Conversations For Transformation: Essays Inspired By The Ideas Of Werner Erhard

Conversations For Transformation

Essays By Laurence Platt

Inspired By The Ideas Of Werner Erhard

And More


It's Only Significant If I Say So

Kabuki Hotel, Post Street, San Francisco, California, USA

April 29, 2012



This essay, It's Only Significant If I Say So, is the companion piece to It Doesn't Mean Anything!.


Werner Erhard's "Life is empty and meaningless, and it's empty and meaningless that it's empty and meaningless", apropos the mythical, legendary (which is to say it exists or it doesn't), long sought meaning of Life, is arguably the  entry level distinction for the world of transformation. Given that significance  is a function of assigning meaning, another way of expressing this (in so doing, by the way, I'm exercising a certain poetic license)  is "Life is insignificant, and it's insignificant that it's insignificant.".

You could argue (challenging, rather than inquiring) if Life itself is really meaningless and insignificant, then what creates all the meaning and all the significance which obviously  permeates every aspect of our daily lives? Here's the answer - and it's not for the faint hearted: Life itself doesn't come with any, have any, or create any inherent meaning and significance in anything. I do.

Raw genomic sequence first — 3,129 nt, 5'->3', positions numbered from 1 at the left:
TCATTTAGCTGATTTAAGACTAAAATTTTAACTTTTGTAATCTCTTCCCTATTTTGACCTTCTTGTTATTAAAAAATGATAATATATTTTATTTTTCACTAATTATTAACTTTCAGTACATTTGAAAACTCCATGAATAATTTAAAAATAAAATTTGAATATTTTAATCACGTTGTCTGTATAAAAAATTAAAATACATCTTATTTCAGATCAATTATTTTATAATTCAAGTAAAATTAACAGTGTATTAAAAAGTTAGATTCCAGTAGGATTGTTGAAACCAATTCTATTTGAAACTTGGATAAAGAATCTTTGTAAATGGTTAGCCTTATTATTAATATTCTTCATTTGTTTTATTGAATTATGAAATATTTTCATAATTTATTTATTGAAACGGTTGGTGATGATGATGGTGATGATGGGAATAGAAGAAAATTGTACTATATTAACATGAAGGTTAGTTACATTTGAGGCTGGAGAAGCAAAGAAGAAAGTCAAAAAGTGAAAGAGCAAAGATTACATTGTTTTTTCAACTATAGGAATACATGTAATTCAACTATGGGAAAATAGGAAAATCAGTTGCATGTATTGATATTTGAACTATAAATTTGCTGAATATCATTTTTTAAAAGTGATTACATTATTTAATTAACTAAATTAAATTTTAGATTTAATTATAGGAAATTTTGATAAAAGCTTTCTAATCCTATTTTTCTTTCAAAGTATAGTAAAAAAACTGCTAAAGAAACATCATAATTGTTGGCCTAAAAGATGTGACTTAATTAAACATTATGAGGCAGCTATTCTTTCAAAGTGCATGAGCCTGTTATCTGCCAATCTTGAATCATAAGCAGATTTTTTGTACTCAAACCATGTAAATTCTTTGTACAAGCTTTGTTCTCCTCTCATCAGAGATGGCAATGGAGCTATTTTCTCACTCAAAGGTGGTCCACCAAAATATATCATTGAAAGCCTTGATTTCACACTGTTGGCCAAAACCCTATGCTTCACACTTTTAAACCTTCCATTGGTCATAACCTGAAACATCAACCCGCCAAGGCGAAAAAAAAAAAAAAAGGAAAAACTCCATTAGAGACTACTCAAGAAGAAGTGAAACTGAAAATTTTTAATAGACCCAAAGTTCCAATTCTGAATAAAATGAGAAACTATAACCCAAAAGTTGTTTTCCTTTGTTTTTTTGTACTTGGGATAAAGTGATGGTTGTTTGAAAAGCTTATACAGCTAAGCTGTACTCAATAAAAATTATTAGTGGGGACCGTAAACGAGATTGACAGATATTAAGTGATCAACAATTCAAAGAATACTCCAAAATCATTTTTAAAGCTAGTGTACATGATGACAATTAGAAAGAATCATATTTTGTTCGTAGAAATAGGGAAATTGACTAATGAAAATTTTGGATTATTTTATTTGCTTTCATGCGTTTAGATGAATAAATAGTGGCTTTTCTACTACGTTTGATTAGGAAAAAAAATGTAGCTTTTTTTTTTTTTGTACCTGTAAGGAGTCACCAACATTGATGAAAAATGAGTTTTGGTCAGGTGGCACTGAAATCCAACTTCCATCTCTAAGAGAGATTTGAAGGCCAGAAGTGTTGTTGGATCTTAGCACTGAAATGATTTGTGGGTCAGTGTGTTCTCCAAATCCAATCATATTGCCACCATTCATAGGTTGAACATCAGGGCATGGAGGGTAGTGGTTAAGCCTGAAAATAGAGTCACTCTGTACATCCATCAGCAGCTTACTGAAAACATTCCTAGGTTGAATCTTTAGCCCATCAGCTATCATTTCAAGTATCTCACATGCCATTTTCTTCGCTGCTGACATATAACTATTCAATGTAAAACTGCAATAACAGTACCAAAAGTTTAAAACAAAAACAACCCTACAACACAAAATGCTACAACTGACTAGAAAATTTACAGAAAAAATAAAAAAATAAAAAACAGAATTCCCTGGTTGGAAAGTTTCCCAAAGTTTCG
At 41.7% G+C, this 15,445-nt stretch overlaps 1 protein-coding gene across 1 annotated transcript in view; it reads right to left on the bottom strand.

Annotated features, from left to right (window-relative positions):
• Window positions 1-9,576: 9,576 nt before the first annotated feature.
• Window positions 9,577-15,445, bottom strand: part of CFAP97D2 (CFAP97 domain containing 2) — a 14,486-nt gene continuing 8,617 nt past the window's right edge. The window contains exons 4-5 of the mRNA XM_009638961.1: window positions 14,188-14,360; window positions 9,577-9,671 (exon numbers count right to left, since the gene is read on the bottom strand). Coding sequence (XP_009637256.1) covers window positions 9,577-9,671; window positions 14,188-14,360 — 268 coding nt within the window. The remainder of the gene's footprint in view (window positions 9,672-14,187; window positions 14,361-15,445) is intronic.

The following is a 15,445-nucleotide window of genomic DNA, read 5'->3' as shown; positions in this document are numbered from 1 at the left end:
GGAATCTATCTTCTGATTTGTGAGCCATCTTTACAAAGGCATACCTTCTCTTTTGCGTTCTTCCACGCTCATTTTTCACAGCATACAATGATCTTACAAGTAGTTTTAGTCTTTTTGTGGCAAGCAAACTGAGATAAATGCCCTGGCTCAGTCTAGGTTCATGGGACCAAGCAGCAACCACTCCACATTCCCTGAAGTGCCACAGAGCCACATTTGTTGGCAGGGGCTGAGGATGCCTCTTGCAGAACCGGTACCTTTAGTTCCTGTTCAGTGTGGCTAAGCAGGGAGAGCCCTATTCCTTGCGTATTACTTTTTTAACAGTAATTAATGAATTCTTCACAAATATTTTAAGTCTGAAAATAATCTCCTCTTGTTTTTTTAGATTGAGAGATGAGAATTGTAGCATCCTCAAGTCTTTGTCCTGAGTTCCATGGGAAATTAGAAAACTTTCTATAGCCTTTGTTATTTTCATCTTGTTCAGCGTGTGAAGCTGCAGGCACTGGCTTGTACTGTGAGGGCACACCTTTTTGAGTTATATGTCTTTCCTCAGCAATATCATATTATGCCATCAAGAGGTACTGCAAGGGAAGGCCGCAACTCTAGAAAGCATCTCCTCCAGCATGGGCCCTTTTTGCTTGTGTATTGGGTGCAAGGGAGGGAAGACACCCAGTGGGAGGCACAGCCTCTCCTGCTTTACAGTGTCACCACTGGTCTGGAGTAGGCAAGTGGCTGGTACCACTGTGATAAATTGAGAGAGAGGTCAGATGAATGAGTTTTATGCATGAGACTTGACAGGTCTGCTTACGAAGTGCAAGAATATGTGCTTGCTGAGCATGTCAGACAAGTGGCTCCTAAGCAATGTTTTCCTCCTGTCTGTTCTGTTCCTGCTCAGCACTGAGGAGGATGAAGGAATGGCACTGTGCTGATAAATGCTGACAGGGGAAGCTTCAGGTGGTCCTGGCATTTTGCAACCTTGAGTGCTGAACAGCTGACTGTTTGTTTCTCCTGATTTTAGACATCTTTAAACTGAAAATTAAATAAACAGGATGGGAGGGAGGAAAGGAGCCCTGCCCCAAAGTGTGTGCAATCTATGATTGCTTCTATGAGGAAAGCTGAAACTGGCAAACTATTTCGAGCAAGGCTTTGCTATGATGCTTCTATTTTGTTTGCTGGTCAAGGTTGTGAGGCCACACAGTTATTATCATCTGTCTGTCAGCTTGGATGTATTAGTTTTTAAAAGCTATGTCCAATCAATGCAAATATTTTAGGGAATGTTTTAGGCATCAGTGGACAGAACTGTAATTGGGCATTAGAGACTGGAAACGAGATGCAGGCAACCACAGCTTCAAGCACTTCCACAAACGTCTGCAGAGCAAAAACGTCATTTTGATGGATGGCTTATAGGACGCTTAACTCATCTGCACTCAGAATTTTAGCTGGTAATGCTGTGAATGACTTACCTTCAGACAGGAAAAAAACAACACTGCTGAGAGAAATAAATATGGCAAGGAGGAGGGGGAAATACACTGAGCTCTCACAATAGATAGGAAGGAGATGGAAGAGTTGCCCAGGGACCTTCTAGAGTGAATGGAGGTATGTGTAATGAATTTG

Finally realizing Life itself doesn't come with, have any, or create any inherent meaning and significance in anything, can be enormously disconcerting. When I first realized there's no inherent meaning, when I fully grasped there's no inherent significance, no inherent point and no inherent purpose (in other words when I completely let in none of it means anything), I experienced a deep sadness, a profound  sadness - and this is possibly the only time I've ever used the words "profound" and "sadness" in the same phrase. It wasn't a sadness for the absence of meaning. It wasn't a sadness for the absence of significance. It wasn't a sadness for the absence of point and purpose. It was a sadness rather for all the time wasted  (my time wasted, our time wasted) trying to make it all mean something. It was a sadness for all the time wasted trying to make it all significant. It was a sadness for all the time wasted trying to make it.

When I got through the sadness, the same realization which initially made me sad, became enormously freeing: if there's no meaning, no significance, no point and no purpose, then I get to make up my own!  I find it compellingly interesting how that which has the power to induce great sadness, can equally bode great freedom ...

Our conversations are full of meaning and significance. Our error (and it's an error of orientation  rather than an error of understanding), is we assume meaning and significance come from Life itself. They don't. They come from us. We make them up. Then after we make them up, we forget we made them up, preferring instead to pass the buck and hold Life accountable for having an absolute meaning and significance. That's what's called the blame game  ... and Man!  it's humbling and more than a little embarrassing looking back and seeing my own role in it. Ouch!